WHAT IS PROTEIN?
Protein is one of your three macronutrients (our food’s primary energy source). They are made up of amino acids, which are either essential or non-essential. When we talk about veggie protein, we are primarily interested in the essential amino acids as the human body cannot produce them.
Amino acids are critical for all processes in your body and are the basis of cell renewal. Your heart, liver, and muscles are 20% protein, and your brain is around 10%. So, protein makes up a considerable proportion of our body mass.
In addition, protein plays a crucial role in your immune system, healing, regeneration, and even weight loss. Also, proteins can help you control your food intake better as they are very filling.
HOW MUCH PROTEIN DO YOU NEED A DAY?
Everyone’s daily protein requirement varies individually and depends on your physical activity, age, stress level, and diet.
Your daily protein intake should not be less than 0.8-1.2 g of protein per kilo of bodyweight to meet your basic needs. However, a higher protein intake is recommended for athletes, people with high loads, older people, or those on a diet. That’s why I usually recommend an intake of 1.6-2.2g per kilo of bodyweight.
Unfortunately, the myth persists that high protein intake is harmful to your kidneys – but this has not yet been proven in studies. On the other hand, a significantly higher protein intake does not offer you any advantages for recovery or muscle building.
You can also eat less of the other vital macronutrients due to too much protein, which can cause your body to have less energy available. In addition, protein is tough to digest and can cause problems in this area.
It’s easiest if you try to get 20-30g of protein with every meal. This way, you can be sure that you are covering your needs and consuming the proteins throughout the day.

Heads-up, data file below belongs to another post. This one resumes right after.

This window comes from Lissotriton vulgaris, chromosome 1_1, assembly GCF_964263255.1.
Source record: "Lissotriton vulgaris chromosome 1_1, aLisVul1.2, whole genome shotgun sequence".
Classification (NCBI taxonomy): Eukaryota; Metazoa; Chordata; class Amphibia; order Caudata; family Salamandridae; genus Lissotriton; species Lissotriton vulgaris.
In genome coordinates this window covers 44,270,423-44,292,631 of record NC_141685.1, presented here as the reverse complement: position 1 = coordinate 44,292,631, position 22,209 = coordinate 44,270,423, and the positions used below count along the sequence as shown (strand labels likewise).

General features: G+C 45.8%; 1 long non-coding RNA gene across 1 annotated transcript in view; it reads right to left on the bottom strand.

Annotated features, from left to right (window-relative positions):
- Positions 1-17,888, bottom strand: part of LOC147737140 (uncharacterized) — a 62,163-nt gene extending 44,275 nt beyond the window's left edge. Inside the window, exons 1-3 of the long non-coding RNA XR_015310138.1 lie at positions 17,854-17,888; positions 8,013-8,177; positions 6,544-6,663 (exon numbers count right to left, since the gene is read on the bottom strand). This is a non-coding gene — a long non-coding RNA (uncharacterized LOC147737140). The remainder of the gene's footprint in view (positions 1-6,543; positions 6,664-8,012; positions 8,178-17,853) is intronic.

THE TOP 55 VEGGIE PROTEIN SOURCES
The following is an overview of the best vegetarian protein sources. Many are purely plant-based and therefore also suitable for a vegan diet. However, some are also of animal origin and thus only the right choice for vegetarians.
The protein sources are sorted by category and protein content per 100g. Unfortunately, not all vegetarian protein sources contain the complete amino acid profile, which means some essential amino acids are deficient.
Therefore, some vegetarian protein sources are marked with an * as these foods provide a complete amino acid profile.
Of course, that doesn’t make the other foods worthless. With a targeted combination and a varied diet, you can get all the essential amino acids throughout the day.
VEGGIE PROTEIN SOURCES – LEGUMES
- Soybeans (dried) – 38g
- Red lentils (dried) – 25g
- Peanuts – 25g
- Green/brown lentils – 23g
- Tempeh – 19g
- Tofu – 14g
- Edamame (frozen) – 10g
- Peas (frozen) – 7g
- Chickpeas (can) – 6g
- Kidney beans (can) – 6g
VEGGIE PROTEIN SOURCES – PROTEIN POWDER
- Rice protein powder – 90g
- Soy protein isolate – 80g
- Pea protein isolate – 80g
- Whey protein* – 80g
- Vegan multi-component protein* – 67g
- Pumpkin seed protein – 60g
- Hemp protein* – 50g
VEGGIE PROTEIN SOURCES – NUTS AND SEEDS
- Almonds – 24g
- Chia seeds* – 22g
- Hemp seeds* – 21g
- Sunflower seeds – 21g
- Cashew nuts – 18g
- Flaxseed – 18g
- Walnuts – 16g
VEGGIE PROTEIN SOURCES – MEAT SUBSTITUTES
- Pea-based meat substitute – 27g
- Seitan – 25g
- Soy chicken – 18g
- Vegan mince – 14g
- Vegan sausages – 12g
LACTO-OVO VEGETARIAN PROTEIN SOURCES – DAIRY AND EGG
- Gouda* – 24g
- Camembert* – 20g
- Low-fat quark* – 13g
- Cottage cheese* – 12g
- Skyr* – 11g
- Greek yoghurt (0% fat)* – 8.5g
- Yoghurt (1.5% fat)* – 4g
- Egg (chicken)* – 13g
- Egg whites (chicken)* – 11g
- Harz cheese* – 30g
VEGGIE PROTEIN SOURCES – VEGETABLES
- Spirulina* – 50g
- Bean sprouts – 5.5g
- King Oyster mushrooms – 4g
- Brussels sprouts – 4g
- Broccoli – 3g
- Spinach – 3g
- Chard – 2g
VEGGIE PROTEIN SOURCES – GRAINS
- Buckwheat* – 9g
- High-protein bread – 31g
- Quinoa* – 15g
- Almond flour (de-oiled) – 53g
- Chickpea flour – 18g
- Oatmeal – 14g
OTHER VEGGIE PROTEIN SOURCES
- Soy yogurt – 4g
- Soy Skyr alternative – 6g
- Almond Quark alternative – 6g
So you can see that there are also many protein-rich foods available for vegetarians. Hopefully, this overview of the different veggie protein sources will give you the right inspiration and a good feeling for your diet.